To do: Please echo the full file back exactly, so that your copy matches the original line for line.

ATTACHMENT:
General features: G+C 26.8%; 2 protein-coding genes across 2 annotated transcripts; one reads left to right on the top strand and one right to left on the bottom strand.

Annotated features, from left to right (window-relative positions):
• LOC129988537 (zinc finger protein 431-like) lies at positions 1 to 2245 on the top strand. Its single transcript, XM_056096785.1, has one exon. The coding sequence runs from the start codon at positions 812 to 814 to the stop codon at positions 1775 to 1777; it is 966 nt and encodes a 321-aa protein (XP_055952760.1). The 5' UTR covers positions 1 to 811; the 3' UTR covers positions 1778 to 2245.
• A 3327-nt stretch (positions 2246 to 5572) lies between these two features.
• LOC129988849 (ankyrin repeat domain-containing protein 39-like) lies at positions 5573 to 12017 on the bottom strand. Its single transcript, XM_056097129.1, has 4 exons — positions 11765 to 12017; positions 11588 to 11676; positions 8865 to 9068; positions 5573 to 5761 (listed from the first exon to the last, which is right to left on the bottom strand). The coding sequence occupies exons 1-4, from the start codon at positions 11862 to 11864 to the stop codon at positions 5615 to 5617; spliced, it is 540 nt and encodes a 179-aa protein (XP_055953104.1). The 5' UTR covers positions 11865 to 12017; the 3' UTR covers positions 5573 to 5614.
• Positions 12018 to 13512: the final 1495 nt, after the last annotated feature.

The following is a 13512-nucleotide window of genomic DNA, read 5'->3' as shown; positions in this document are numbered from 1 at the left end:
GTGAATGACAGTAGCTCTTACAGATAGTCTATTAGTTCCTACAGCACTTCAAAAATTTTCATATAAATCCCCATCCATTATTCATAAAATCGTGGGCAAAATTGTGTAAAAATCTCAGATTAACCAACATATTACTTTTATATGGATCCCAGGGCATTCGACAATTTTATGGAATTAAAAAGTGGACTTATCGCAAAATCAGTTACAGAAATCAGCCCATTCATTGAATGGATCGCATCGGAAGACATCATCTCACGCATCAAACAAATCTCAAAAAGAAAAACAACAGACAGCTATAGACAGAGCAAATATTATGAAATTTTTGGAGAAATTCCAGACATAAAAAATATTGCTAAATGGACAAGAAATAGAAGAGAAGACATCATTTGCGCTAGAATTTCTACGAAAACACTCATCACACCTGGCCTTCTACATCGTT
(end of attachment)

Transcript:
General features: G+C 26.8%; 2 protein-coding genes across 2 annotated transcripts; one reads left to right on the top strand and one right to left on the bottom strand.

Annotated features, from left to right (window-relative positions):
• LOC129988537 (zinc finger protein 431-like) lies at positions 1 to 2245 on the top strand. Its single transcript, XM_056096785.1, has one exon. The coding sequence runs from the start codon at positions 812 to 814 to the stop codon at positions 1775 to 1777; it is 966 nt and encodes a 321-aa protein (XP_055952760.1). The 5' UTR covers positions 1 to 811; the 3' UTR covers positions 1778 to 2245.
• A 3327-nt stretch (positions 2246 to 5572) lies between these two features.
• LOC129988849 (ankyrin repeat domain-containing protein 39-like) lies at positions 5573 to 12017 on the bottom strand. Its single transcript, XM_056097129.1, has 4 exons — positions 11765 to 12017; positions 11588 to 11676; positions 8865 to 9068; positions 5573 to 5761 (listed from the first exon to the last, which is right to left on the bottom strand). The coding sequence occupies exons 1-4, from the start codon at positions 11862 to 11864 to the stop codon at positions 5615 to 5617; spliced, it is 540 nt and encodes a 179-aa protein (XP_055953104.1). The 5' UTR covers positions 11865 to 12017; the 3' UTR covers positions 5573 to 5614.
• Positions 12018 to 13512: the final 1495 nt, after the last annotated feature.

The following is a 13512-nucleotide window of genomic DNA, read 5'->3' as shown; positions in this document are numbered from 1 at the left end:
GTGAATGACAGTAGCTCTTACAGATAGTCTATTAGTTCCTACAGCACTTCAAAAATTTTCATATAAATCCCCATCCATTATTCATAAAATCGTGGGCAAAATTGTGTAAAAATCTCAGATTAACCAACATATTACTTTTATATGGATCCCAGGGCATTCGACAATTTTATGGAATTAAAAAGTGGACTTATCGCAAAATCAGTTACAGAAATCAGCCCATTCATTGAATGGATCGCATCGGAAGACATCATCTCACGCATCAAACAAATCTCAAAAAGAAAAACAACAGACAGCTATAGACAGAGCAAATATTATGAAATTTTTGGAGAAATTCCAGACATAAAAAATATTGCTAAATGGACAAGAAATAGAAGAGAAGACATCATTTGCGCTAGAATTTCTACGAAAACACTCATCACACCTGGCCTTCTACATCGTT